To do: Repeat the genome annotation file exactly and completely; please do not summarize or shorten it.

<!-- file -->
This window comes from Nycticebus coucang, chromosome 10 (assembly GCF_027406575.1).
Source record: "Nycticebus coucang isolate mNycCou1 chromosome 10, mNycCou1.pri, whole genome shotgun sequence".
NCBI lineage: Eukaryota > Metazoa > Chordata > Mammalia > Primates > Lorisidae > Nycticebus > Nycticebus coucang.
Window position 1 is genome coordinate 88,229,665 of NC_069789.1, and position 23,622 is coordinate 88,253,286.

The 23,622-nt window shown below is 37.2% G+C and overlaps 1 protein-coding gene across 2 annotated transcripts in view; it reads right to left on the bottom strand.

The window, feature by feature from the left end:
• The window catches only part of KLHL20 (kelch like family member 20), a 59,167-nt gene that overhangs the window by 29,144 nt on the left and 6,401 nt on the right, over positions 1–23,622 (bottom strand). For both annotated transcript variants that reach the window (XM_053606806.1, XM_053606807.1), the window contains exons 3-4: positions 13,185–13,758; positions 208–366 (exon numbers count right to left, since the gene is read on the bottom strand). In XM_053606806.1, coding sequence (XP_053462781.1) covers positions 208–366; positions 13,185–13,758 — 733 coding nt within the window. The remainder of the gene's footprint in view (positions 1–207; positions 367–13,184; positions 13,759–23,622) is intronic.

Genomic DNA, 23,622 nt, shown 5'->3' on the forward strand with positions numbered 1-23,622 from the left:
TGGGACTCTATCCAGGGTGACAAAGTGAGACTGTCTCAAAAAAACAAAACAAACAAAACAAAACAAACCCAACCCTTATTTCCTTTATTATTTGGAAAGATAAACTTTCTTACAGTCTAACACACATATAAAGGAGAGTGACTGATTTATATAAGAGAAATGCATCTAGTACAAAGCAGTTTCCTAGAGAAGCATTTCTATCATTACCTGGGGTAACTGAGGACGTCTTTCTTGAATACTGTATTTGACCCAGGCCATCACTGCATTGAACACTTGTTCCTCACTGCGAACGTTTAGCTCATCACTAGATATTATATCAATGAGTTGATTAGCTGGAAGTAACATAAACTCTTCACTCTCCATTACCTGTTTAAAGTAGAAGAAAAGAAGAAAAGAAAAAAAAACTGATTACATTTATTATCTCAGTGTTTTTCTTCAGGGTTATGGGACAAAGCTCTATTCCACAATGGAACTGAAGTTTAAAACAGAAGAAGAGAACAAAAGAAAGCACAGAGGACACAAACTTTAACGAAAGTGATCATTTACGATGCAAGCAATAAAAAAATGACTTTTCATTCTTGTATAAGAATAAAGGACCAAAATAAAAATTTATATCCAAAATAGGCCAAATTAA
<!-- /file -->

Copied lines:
This window comes from Nycticebus coucang, chromosome 10 (assembly GCF_027406575.1).
Source record: "Nycticebus coucang isolate mNycCou1 chromosome 10, mNycCou1.pri, whole genome shotgun sequence".
NCBI lineage: Eukaryota > Metazoa > Chordata > Mammalia > Primates > Lorisidae > Nycticebus > Nycticebus coucang.
Window position 1 is genome coordinate 88,229,665 of NC_069789.1, and position 23,622 is coordinate 88,253,286.

The 23,622-nt window shown below is 37.2% G+C and overlaps 1 protein-coding gene across 2 annotated transcripts in view; it reads right to left on the bottom strand.

The window, feature by feature from the left end:
• The window catches only part of KLHL20 (kelch like family member 20), a 59,167-nt gene that overhangs the window by 29,144 nt on the left and 6,401 nt on the right, over positions 1–23,622 (bottom strand). For both annotated transcript variants that reach the window (XM_053606806.1, XM_053606807.1), the window contains exons 3-4: positions 13,185–13,758; positions 208–366 (exon numbers count right to left, since the gene is read on the bottom strand). In XM_053606806.1, coding sequence (XP_053462781.1) covers positions 208–366; positions 13,185–13,758 — 733 coding nt within the window. The remainder of the gene's footprint in view (positions 1–207; positions 367–13,184; positions 13,759–23,622) is intronic.

Genomic DNA, 23,622 nt, shown 5'->3' on the forward strand with positions numbered 1-23,622 from the left:
TGGGACTCTATCCAGGGTGACAAAGTGAGACTGTCTCAAAAAAACAAAACAAACAAAACAAAACAAACCCAACCCTTATTTCCTTTATTATTTGGAAAGATAAACTTTCTTACAGTCTAACACACATATAAAGGAGAGTGACTGATTTATATAAGAGAAATGCATCTAGTACAAAGCAGTTTCCTAGAGAAGCATTTCTATCATTACCTGGGGTAACTGAGGACGTCTTTCTTGAATACTGTATTTGACCCAGGCCATCACTGCATTGAACACTTGTTCCTCACTGCGAACGTTTAGCTCATCACTAGATATTATATCAATGAGTTGATTAGCTGGAAGTAACATAAACTCTTCACTCTCCATTACCTGTTTAAAGTAGAAGAAAAGAAGAAAAGAAAAAAAAACTGATTACATTTATTATCTCAGTGTTTTTCTTCAGGGTTATGGGACAAAGCTCTATTCCACAATGGAACTGAAGTTTAAAACAGAAGAAGAGAACAAAAGAAAGCACAGAGGACACAAACTTTAACGAAAGTGATCATTTACGATGCAAGCAATAAAAAAATGACTTTTCATTCTTGTATAAGAATAAAGGACCAAAATAAAAATTTATATCCAAAATAGGCCAAATTAA